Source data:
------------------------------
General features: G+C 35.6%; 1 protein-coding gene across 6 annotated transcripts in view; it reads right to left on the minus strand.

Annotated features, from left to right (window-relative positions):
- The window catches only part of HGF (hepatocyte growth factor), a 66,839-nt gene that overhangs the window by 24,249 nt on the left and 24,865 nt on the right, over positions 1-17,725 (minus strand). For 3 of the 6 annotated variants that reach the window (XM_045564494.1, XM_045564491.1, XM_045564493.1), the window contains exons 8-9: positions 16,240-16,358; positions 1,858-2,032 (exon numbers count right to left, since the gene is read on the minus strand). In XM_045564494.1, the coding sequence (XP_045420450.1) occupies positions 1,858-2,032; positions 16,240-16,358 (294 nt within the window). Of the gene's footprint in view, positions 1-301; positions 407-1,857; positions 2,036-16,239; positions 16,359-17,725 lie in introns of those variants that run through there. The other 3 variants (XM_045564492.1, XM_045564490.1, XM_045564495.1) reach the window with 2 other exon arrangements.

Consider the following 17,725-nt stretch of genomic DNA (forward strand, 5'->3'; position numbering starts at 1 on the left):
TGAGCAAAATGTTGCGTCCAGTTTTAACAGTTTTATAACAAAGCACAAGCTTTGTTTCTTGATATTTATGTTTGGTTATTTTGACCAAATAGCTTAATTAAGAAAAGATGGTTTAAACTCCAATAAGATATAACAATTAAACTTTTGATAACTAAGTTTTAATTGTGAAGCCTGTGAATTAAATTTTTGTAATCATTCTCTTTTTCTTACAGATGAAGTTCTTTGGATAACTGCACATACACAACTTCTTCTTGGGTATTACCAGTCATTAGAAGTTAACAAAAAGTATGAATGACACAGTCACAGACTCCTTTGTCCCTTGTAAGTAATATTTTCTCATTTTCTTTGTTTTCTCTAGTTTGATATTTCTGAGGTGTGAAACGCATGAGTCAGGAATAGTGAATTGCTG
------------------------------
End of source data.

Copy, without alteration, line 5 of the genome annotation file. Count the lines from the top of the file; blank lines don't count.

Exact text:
TGAGCAAAATGTTGCGTCCAGTTTTAACAGTTTTATAACAAAGCACAAGCTTTGTTTCTTGATATTTATGTTTGGTTATTTTGACCAAATAGCTTAATTAAGAAAAGATGGTTTAAACTCCAATAAGATATAACAATTAAACTTTTGATAACTAAGTTTTAATTGTGAAGCCTGTGAATTAAATTTTTGTAATCATTCTCTTTTTCTTACAGATGAAGTTCTTTGGATAACTGCACATACACAACTTCTTCTTGGGTATTACCAGTCATTAGAAGTTAACAAAAAGTATGAATGACACAGTCACAGACTCCTTTGTCCCTTGTAAGTAATATTTTCTCATTTTCTTTGTTTTCTCTAGTTTGATATTTCTGAGGTGTGAAACGCATGAGTCAGGAATAGTGAATTGCTG